While I once viewed the conflict in Bosnia as a last gasp of ethnic chauvinism and demagoguery from a bygone era, it now seems more of a harbinger of the way today’s autocrats and opportunists exploit grievances, conjuring up some internal or external threat in order to expand their own power. Those of us who reject these tactics have yet to figure out how to convincingly reach people who are frightened by false claims.

That’s a convincing diagnosis, and not a hopeful one. One could say the same about Power’s repeated discoveries of “the constraints that stood in the way of making positive change” even under a president clearly much more open to humanitarian concerns than his successor. But even when she was most disappointed at particular decisions, she writes, she never considered leaving her post. Instead she tried to follow the counsel of one of her mentors, the late Richard Holbrooke, who once advised her to “do good where you can do good.”

In a nutshell, that seems to have been the main lesson of the education that gave her book its name. As a guiding principle, it may serve other idealists well. And, circling back to the beginning of this essay, another important lesson from Power’s memoir, especially for readers who are in or hope to be in the foreign policy world, is that people and countries will do better at solving problems if they ask questions first instead of arrogantly assuming that they already know the answers.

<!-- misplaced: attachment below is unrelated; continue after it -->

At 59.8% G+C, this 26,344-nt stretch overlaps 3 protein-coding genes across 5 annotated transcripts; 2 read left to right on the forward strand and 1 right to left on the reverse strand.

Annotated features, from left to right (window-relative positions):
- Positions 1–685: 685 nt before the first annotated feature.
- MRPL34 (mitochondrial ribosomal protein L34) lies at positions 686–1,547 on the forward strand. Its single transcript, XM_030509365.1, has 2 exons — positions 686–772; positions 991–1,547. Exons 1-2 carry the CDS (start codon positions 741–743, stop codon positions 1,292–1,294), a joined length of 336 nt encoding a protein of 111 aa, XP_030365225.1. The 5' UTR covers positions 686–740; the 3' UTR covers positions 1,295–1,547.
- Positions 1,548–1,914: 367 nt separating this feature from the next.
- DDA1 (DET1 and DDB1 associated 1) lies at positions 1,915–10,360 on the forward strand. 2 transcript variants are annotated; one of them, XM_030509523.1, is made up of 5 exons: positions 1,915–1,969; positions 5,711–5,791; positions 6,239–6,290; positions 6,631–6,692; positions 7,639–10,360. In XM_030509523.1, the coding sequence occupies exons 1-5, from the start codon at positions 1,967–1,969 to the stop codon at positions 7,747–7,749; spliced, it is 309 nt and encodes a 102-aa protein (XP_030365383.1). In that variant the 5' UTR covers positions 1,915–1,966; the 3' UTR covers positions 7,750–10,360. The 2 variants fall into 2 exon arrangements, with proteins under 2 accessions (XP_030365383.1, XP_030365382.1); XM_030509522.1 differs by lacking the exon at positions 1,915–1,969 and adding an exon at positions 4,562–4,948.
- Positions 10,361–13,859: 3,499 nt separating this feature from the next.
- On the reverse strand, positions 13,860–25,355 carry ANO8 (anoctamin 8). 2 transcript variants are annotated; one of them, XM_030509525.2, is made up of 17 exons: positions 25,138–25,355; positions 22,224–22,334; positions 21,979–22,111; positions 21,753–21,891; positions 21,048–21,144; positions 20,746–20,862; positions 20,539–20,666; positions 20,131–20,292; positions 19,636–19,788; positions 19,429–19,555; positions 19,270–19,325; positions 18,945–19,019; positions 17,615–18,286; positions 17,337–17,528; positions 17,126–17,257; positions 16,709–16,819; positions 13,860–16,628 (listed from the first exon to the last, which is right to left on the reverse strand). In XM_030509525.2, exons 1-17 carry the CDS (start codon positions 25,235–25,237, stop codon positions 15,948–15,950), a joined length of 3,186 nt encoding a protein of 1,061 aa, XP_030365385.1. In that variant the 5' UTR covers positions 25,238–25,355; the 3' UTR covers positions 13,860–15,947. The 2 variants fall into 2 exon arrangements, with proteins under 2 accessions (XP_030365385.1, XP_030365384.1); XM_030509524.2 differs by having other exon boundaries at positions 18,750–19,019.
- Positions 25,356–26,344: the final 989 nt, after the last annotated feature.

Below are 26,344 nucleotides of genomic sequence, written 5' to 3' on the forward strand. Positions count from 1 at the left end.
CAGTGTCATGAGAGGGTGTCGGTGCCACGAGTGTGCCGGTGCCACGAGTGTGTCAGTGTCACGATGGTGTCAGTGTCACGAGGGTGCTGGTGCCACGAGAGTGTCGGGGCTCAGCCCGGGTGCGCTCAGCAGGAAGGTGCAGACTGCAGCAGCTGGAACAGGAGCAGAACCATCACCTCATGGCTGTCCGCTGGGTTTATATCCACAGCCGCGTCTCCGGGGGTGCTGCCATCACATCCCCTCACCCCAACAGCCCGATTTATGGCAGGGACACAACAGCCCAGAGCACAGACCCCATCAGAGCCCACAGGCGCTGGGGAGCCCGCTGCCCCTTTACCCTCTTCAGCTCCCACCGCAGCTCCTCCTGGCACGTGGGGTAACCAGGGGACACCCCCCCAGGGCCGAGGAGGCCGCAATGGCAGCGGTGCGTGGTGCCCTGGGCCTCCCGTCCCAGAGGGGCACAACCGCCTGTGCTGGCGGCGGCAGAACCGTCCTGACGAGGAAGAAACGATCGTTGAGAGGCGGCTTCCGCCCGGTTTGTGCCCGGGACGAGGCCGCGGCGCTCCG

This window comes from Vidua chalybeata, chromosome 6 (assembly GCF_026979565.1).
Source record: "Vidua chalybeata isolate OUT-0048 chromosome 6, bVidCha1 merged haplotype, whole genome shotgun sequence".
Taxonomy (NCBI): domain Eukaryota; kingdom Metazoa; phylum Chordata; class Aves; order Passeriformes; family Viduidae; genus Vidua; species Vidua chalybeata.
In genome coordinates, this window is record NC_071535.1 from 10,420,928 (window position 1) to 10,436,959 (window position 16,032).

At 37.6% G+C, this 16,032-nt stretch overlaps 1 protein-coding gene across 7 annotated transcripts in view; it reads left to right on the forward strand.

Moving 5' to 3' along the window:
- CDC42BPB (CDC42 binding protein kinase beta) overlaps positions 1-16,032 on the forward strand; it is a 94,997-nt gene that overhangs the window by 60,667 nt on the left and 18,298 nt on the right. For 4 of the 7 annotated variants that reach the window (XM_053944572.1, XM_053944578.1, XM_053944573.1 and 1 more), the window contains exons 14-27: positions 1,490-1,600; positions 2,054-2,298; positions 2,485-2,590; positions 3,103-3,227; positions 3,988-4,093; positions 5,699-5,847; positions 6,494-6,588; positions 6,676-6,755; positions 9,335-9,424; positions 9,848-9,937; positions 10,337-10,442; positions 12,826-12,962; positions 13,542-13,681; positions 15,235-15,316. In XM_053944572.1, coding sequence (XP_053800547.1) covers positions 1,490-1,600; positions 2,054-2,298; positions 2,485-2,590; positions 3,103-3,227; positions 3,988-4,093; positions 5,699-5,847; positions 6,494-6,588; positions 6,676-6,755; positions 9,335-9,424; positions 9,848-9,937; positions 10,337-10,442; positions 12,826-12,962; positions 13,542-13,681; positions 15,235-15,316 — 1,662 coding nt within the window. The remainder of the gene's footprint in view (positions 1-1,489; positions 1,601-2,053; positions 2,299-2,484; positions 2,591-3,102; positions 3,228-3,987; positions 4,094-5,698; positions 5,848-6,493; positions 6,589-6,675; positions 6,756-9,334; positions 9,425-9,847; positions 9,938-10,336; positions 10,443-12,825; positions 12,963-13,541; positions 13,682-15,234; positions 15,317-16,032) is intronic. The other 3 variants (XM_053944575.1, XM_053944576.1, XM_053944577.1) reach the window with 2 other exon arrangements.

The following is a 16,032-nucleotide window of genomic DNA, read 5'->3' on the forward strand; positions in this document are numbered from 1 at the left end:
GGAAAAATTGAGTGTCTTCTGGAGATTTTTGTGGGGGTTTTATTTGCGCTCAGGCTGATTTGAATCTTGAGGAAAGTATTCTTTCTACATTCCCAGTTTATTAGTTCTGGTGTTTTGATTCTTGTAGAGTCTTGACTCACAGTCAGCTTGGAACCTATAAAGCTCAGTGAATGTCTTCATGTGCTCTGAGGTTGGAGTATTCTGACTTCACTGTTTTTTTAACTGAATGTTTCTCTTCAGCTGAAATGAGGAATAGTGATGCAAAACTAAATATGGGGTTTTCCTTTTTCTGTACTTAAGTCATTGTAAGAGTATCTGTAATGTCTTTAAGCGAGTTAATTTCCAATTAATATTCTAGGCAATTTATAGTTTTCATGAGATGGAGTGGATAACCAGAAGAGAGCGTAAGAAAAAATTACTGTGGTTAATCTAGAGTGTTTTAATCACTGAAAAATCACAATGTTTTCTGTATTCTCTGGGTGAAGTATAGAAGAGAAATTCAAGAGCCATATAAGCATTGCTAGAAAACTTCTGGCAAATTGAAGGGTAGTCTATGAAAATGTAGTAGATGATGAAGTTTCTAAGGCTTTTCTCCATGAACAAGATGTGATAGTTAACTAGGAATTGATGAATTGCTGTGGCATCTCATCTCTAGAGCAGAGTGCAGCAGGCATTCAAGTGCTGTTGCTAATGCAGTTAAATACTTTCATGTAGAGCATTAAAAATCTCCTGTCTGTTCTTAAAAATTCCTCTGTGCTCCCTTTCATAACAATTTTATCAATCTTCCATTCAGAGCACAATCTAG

One need not agree with all of Power’s views to recognize that if more Americans in high and low positions in the foreign policy hierarchy had tried to educate themselves as this memoir shows she did, possibly Washington’s decisions in the last few decades would have been wiser and the outcomes better than the disasters we continue to contend with today.



Arnold R. Isaacs is a writer, author, and educator based in Maryland. Formerly a reporter, national and foreign correspondent, and editor for the Baltimore Sun, he has also taught in China, Ukraine, Bulgaria, former Soviet Georgia, and a number of other countries. He is the author of Without Honor: Defeat in Vietnam and Cambodia, Vietnam Shadows: The War, Its Ghosts, and Its Legacy, and an online report, From Troubled Lands: Listening to Pakistani and Afghan Americans in Post-9/11 America.  His website is

Image: U.S. Mission Geneva (Photo by Eric Bridiers)